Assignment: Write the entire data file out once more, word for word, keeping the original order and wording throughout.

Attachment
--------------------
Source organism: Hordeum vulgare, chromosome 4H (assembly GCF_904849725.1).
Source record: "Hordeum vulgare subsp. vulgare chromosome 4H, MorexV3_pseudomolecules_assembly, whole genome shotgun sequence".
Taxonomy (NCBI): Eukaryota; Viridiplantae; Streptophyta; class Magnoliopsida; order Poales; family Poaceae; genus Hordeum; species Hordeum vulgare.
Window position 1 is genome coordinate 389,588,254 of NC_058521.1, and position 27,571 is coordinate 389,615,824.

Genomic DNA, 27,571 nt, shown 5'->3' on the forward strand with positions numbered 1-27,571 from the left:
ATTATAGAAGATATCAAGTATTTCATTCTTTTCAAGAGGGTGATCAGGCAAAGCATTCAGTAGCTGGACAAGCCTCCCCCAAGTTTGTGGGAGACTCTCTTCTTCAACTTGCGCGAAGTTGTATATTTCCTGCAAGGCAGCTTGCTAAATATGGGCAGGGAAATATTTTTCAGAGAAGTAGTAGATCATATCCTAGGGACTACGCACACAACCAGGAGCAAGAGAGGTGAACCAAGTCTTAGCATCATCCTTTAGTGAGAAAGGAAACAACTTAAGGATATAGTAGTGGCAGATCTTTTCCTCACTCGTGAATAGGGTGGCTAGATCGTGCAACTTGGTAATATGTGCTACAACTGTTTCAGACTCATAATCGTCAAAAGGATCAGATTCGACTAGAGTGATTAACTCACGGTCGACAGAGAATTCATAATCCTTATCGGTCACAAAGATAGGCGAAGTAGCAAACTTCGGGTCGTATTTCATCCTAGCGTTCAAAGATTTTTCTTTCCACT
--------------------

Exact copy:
Source organism: Hordeum vulgare, chromosome 4H (assembly GCF_904849725.1).
Source record: "Hordeum vulgare subsp. vulgare chromosome 4H, MorexV3_pseudomolecules_assembly, whole genome shotgun sequence".
Taxonomy (NCBI): Eukaryota; Viridiplantae; Streptophyta; class Magnoliopsida; order Poales; family Poaceae; genus Hordeum; species Hordeum vulgare.
Window position 1 is genome coordinate 389,588,254 of NC_058521.1, and position 27,571 is coordinate 389,615,824.

Genomic DNA, 27,571 nt, shown 5'->3' on the forward strand with positions numbered 1-27,571 from the left:
ATTATAGAAGATATCAAGTATTTCATTCTTTTCAAGAGGGTGATCAGGCAAAGCATTCAGTAGCTGGACAAGCCTCCCCCAAGTTTGTGGGAGACTCTCTTCTTCAACTTGCGCGAAGTTGTATATTTCCTGCAAGGCAGCTTGCTAAATATGGGCAGGGAAATATTTTTCAGAGAAGTAGTAGATCATATCCTAGGGACTACGCACACAACCAGGAGCAAGAGAGGTGAACCAAGTCTTAGCATCATCCTTTAGTGAGAAAGGAAACAACTTAAGGATATAGTAGTGGCAGATCTTTTCCTCACTCGTGAATAGGGTGGCTAGATCGTGCAACTTGGTAATATGTGCTACAACTGTTTCAGACTCATAATCGTCAAAAGGATCAGATTCGACTAGAGTGATTAACTCACGGTCGACAGAGAATTCATAATCCTTATCGGTCACAAAGATAGGCGAAGTAGCAAACTTCGGGTCGTATTTCATCCTAGCGTTCAAAGATTTTTCTTTCCACT